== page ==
Diamond heart: Lindsay Rood’s leadoff legacy of leadership and dedication

Amanda Ramirez/Senior Staff

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T
he praise comes with the same consistency with which she launches softballs into the outfield:

“She’s one of the most incredible athletes that I’ve coached in all of my years;”

“We are talking about a very, very gifted athlete;”

“We kind of saw it from when she was so little — how coordinated and agile and fast she was. … Inside, you just knew she was going to do well.”

And in the time you just spent reading that, Lindsay Rood has stolen home.

With a last name like hers, it’s no wonder Rood is hard to forget. But it’s not her surname that has affirmed her place in the hearts and minds of the hundreds who have watched her throughout the years — it is that auspicious mix of talent and discipline, something at once indescribable, but always acutely perceptible, that sets Lindsay Rood apart from her competition.

S
ome people are gifted with incredible minds and problem-solving skills, others with beauty, grace and kindness, and others still with unmatched athletic prowess.

And some people — namely, Lindsay Rood — possess all of these, but the latter is what the Bears’ star senior is widely known for.

Now Cal’s leadoff hitter and one of the best college softball players in the nation, Rood’s athletic talent was palpable from the beginning.

“Everything she tried, she was very good at,” Lindsay’s mother, Valarie Rood, said of her daughter’s various athletic endeavors.

“I see this kid with red socks on out in the outfield, and she’s moving around, catching the ball really well — just a really good athlete, you could tell off the bat,” explained Martin Garcia, one of Lindsay’s softball coaches in her early teenage years.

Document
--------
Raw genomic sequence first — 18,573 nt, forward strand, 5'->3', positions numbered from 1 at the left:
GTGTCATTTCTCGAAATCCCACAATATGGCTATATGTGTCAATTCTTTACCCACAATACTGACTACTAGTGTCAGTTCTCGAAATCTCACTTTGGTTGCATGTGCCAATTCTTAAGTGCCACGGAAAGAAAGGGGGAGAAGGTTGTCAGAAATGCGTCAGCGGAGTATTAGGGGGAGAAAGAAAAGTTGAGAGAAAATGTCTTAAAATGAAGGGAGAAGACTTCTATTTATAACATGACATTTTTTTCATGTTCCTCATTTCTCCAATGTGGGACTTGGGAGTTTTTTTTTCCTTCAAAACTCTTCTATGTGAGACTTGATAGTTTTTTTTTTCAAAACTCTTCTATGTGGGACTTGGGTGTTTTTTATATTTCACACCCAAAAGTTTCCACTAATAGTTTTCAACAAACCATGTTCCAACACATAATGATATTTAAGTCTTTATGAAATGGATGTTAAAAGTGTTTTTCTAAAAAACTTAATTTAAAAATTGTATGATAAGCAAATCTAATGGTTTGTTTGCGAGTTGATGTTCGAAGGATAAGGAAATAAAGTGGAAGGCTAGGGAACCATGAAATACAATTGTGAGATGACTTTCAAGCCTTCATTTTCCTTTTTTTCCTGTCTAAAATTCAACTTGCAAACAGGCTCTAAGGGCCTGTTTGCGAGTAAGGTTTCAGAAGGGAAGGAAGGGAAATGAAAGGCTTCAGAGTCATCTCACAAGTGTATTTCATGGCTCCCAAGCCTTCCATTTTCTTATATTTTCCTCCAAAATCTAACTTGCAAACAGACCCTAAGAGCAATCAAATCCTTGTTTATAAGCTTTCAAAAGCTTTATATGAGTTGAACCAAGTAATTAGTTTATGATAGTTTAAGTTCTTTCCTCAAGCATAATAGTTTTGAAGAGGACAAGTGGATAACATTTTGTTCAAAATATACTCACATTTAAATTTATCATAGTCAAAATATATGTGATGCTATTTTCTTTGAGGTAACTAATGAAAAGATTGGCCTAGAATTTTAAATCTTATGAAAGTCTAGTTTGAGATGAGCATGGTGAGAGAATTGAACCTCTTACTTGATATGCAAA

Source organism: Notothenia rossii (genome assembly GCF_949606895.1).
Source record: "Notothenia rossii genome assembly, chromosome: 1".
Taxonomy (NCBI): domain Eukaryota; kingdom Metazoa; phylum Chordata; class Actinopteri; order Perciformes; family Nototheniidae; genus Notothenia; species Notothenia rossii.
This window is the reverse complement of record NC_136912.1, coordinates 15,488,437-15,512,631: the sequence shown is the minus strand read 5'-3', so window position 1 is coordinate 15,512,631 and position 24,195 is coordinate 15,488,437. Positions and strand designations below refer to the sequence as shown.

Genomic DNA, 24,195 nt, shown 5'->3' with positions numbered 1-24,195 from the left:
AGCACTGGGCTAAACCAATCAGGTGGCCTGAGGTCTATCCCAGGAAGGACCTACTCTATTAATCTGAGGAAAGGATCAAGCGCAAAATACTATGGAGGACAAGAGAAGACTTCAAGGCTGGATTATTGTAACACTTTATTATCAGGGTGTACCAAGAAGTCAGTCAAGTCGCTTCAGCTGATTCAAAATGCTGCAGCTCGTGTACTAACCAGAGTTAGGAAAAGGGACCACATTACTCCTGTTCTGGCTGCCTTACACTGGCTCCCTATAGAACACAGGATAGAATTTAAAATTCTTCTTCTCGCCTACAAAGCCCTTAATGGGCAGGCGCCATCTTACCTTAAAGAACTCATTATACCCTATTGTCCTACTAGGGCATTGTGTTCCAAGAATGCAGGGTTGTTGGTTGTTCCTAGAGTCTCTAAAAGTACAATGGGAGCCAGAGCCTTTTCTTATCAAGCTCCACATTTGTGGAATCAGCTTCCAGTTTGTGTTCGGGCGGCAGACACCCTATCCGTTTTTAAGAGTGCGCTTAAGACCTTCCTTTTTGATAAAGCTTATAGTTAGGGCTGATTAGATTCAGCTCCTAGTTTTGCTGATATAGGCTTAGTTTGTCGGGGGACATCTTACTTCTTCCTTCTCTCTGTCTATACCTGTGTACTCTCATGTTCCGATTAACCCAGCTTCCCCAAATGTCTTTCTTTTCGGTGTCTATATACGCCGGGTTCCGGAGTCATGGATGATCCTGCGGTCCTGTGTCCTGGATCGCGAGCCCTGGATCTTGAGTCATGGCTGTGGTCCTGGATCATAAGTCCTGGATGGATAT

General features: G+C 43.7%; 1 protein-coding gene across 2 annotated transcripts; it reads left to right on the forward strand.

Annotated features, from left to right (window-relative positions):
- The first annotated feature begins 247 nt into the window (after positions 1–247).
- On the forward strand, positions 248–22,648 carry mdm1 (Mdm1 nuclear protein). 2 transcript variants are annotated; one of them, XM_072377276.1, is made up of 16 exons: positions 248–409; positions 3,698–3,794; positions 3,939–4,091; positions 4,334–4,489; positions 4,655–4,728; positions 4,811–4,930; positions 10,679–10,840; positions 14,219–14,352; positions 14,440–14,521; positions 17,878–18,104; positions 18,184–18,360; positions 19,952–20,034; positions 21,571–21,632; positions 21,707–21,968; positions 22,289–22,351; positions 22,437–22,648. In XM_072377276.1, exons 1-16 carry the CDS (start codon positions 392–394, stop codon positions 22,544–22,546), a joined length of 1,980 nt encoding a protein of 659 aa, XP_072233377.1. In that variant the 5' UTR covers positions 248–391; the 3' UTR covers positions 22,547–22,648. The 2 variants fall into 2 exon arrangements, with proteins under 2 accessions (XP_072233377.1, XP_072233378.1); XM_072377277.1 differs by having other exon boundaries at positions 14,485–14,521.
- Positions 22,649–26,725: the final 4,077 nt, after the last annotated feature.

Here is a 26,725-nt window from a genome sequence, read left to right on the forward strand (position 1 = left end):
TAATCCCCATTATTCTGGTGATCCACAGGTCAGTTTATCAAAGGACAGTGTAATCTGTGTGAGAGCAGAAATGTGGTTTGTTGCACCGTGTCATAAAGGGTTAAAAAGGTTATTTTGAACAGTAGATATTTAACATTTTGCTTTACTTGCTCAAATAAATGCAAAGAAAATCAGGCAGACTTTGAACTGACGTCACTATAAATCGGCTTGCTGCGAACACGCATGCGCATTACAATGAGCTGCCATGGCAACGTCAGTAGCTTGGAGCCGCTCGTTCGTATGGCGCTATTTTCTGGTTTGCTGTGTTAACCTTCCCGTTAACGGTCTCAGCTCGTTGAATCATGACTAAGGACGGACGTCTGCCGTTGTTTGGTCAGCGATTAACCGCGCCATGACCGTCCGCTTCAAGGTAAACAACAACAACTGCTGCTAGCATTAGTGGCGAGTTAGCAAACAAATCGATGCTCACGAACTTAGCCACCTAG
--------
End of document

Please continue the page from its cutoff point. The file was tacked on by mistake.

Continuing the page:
At the time, Garcia was working as an assistant travel ball coach, helping recruit young talent. He recounted a conversation with the head coach: “I say, ‘If you don’t pick that kid up, I can’t help you, man. That’s top-notch talent right there.’ ”

Born in Texas but raised in Danville, California, Lindsay started playing both softball and soccer at the age of 5 and didn’t stop either until entering college, at which point softball took precedence.

Despite her soccer and softball teams’ attempts to get her to choose between them, Lindsay led fruitful careers in both sports. In addition to being named All-State first team in soccer during high school at Monte Vista High School and winning multiple state championships starting her freshman year, she also played on one of the most prestigious softball teams in Northern California and was being recruited by some of the most notable college softball programs in the country by the age of 14, including then-No. 1 Cal.

Even today, attempts are still being made to further employ Lindsay’s athletic ability — Neal McGuire, head coach of Cal women’s soccer and former coach at the renowned Mustang Soccer Club that Lindsay won a state championship with in middle school, has been vying for her name on his roster since the day she became a Bear.

“Every time she would walk past my office or her coach would walk past my office, I’m like, ‘When are you giving me Lindsay Rood?’ I’ve tried it for four straight years, and it still has yet to work,” McGuire conceded. “Oftentimes, it’s done in jest — it would be awesome to have her to be part of our program, but we also recognize where her priorities are.”

Lindsay’s priorities lie not only on the diamond, but in the classroom as well. “She’ll come home and she’ll be locked in my office studying. She’s always been very good about the priorities,” Valarie said. “She cares about the important things, and she leaves the other stuff behind.”

In addition to inheriting her mother’s work ethic and dedication to academics, Lindsay has also mirrored her athletic abilities — Valarie Rood earned the Female Athlete of the Year award for her home state of Arizona during her senior year of high school and went on to play both basketball and softball at the University of Arizona.